23. I’m the same age as both of you, and sweating out a prostate cancer scare — PSA rising, low Free PSA, scheduled for biopsy in two weeks. Any glib “Perfect Love Casteth Out Fear” and string of proof texts (especially from someone who’s NEVER been there) will be reacted to, hard.

    I watched my mother die from small-cell lung cancer in ’75, while everyone around me (family and grown-ups) cruised Egyptian rivers nonstop with “Look on the bright side! Thoughts are things!” I got punished for blurting out the truth, that Mom was dying. At least my family was totally non-practicing, so I didn’t get the barrage of Bible Bullets to justify the Total Denial.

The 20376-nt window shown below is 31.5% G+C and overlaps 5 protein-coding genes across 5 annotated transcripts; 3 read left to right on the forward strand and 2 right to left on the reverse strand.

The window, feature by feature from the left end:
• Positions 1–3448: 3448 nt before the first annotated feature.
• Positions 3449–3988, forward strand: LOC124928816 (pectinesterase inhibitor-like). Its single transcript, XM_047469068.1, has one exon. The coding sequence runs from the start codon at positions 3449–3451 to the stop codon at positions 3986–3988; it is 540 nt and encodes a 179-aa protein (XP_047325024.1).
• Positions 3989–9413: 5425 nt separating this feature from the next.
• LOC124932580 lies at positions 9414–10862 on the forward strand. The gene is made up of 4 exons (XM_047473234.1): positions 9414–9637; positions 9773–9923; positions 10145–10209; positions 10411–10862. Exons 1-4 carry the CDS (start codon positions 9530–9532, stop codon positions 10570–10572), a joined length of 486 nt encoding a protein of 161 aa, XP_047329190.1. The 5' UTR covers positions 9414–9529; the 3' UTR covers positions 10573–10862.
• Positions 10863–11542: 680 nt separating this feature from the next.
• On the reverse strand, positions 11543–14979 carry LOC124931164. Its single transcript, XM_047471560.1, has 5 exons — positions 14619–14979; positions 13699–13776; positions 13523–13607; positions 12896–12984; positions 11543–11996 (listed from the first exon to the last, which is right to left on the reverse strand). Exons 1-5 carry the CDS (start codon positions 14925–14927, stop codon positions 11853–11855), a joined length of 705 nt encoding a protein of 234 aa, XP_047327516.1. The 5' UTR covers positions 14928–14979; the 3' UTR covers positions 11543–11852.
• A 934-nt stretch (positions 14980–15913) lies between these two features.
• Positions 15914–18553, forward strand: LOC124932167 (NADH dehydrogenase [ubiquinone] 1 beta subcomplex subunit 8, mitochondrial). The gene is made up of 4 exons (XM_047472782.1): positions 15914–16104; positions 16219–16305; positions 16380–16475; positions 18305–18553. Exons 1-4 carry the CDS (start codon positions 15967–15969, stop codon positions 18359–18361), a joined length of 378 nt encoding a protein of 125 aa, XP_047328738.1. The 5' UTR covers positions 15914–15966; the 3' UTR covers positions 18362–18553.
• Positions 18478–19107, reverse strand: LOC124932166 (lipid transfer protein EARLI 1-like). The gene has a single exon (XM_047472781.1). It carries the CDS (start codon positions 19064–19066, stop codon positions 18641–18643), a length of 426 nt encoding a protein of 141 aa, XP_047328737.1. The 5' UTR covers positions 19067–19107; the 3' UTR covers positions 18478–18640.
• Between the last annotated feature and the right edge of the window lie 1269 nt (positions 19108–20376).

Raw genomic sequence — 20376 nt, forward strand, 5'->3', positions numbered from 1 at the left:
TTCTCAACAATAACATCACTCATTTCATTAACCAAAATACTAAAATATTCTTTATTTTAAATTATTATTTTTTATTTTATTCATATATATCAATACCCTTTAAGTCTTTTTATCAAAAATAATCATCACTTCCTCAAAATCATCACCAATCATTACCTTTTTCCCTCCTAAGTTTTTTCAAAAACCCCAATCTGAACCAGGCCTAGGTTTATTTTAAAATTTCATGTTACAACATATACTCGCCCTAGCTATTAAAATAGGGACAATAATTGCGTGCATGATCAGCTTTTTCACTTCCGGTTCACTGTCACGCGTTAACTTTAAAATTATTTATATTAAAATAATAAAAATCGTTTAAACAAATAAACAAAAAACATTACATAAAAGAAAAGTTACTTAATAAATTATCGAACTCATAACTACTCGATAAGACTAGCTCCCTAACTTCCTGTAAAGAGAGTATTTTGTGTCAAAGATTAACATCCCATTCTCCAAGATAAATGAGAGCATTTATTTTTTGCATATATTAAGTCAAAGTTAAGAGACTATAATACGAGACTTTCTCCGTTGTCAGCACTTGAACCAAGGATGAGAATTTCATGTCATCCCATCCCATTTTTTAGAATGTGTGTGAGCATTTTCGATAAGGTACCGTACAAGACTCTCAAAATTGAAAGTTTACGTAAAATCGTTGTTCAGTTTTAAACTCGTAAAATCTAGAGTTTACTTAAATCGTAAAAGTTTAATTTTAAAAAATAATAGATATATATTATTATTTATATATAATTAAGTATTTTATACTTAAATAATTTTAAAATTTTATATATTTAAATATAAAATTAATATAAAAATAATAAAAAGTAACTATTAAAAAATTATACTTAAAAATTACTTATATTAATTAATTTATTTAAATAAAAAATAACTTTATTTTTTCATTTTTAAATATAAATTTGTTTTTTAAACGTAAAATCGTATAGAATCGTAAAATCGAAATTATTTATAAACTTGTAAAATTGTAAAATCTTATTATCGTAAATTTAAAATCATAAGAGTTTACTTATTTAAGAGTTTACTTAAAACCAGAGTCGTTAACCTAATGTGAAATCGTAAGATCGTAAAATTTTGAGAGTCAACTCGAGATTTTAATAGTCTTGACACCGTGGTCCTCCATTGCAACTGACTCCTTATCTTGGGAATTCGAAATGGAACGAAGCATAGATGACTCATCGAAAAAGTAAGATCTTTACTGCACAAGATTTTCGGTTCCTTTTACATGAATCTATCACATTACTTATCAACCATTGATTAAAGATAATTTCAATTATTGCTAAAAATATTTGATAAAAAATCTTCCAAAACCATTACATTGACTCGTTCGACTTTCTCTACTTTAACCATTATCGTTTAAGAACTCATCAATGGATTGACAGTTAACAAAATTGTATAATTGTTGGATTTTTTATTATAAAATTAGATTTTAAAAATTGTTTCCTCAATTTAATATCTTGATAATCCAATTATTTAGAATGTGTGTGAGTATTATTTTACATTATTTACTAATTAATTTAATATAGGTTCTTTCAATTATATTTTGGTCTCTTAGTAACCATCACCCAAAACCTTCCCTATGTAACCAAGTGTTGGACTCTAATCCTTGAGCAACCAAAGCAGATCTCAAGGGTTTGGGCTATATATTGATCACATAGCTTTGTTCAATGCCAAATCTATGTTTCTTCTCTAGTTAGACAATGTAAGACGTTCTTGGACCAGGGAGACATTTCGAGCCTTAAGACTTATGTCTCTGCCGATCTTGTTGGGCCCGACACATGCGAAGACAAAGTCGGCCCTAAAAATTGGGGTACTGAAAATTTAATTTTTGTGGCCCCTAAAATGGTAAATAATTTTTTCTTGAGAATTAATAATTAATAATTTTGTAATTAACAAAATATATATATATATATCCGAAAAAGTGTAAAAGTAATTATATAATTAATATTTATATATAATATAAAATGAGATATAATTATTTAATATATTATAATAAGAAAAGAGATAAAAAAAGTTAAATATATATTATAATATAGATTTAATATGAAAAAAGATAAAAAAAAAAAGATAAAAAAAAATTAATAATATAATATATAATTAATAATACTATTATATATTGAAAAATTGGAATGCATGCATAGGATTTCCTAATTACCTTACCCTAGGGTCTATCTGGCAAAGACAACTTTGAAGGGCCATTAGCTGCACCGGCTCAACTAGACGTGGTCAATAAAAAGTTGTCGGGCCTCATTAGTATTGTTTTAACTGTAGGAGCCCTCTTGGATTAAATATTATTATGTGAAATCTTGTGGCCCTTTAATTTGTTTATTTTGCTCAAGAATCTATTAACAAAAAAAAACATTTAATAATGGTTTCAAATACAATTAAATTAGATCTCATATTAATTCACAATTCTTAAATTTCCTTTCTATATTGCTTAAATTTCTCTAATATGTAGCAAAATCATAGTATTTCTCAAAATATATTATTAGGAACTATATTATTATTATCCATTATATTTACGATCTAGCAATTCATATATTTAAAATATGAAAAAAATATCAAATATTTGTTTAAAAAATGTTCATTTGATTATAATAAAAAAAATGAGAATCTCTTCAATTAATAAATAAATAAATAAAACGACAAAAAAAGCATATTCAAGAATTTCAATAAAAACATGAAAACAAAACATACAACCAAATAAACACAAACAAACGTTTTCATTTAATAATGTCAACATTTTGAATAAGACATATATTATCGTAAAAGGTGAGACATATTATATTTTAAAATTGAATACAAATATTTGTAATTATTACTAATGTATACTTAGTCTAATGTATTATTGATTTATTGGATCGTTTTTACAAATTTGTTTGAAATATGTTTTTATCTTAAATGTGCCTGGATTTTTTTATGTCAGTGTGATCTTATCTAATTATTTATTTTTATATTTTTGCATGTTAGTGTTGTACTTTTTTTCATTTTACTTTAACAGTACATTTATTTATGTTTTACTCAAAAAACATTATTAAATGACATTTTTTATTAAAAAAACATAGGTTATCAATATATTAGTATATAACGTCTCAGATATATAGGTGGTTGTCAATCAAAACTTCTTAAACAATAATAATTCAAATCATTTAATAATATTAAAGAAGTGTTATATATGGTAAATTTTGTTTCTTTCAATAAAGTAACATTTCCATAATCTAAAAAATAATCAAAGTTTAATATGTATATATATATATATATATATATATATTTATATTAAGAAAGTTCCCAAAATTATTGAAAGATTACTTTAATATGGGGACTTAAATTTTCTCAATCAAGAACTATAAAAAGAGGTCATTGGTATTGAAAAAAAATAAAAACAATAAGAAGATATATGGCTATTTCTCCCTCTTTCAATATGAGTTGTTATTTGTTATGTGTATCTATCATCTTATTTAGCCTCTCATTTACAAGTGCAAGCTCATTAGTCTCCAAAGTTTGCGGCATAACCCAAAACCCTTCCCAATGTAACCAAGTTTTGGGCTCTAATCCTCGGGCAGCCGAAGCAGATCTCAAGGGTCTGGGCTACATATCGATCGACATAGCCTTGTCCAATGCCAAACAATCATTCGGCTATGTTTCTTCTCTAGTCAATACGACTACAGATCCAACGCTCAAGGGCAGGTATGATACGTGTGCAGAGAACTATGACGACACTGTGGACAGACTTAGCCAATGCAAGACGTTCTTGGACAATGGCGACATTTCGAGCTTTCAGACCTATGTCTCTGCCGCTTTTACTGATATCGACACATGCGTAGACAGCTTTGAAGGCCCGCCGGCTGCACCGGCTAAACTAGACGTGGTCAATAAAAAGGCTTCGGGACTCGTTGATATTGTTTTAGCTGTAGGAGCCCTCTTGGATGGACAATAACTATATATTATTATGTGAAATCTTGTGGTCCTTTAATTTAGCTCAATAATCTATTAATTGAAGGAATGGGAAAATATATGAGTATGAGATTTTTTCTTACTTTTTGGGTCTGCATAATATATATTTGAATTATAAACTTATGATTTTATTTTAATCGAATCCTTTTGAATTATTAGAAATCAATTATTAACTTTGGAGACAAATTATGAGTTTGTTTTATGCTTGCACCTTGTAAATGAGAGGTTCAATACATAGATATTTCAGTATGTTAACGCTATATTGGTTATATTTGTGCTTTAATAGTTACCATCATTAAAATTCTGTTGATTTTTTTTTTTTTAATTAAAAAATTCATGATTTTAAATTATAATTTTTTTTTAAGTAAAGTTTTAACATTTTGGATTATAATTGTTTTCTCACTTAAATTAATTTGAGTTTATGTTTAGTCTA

24. So go on fearing, anything less and your a robot…

    Or an Uber-Spiritual Uber-Christian with a proof-text putdown for all your Unspiritual Inferiors.

    Remember Job’s Counselors?


  25. CM,

    To feel fear is to be human. When I am not feeling fear, or should I say I am not paying attention to it, then in reality I am so wrapped up in work that I have ceased to be human. And if I am not feeling fear then I am probably not interacting well or connecting or being in realtionship with those around me I love. In a nutshell I am living behind a wall, too busy to feel.

    Just since I turned 50 I am more aware of aging. My mother died a few years ago. My father who is really crabby most of the time will probably live forever. About a month ago I watched as my child got into an accident and it really opened my eyes to the present. He is alright but what a cold slap in the face I got from that one. Yes… I fear… and that is a good thing. And thank God my theology does not look at fear as a negative as I work out my salvation in fear and trembling…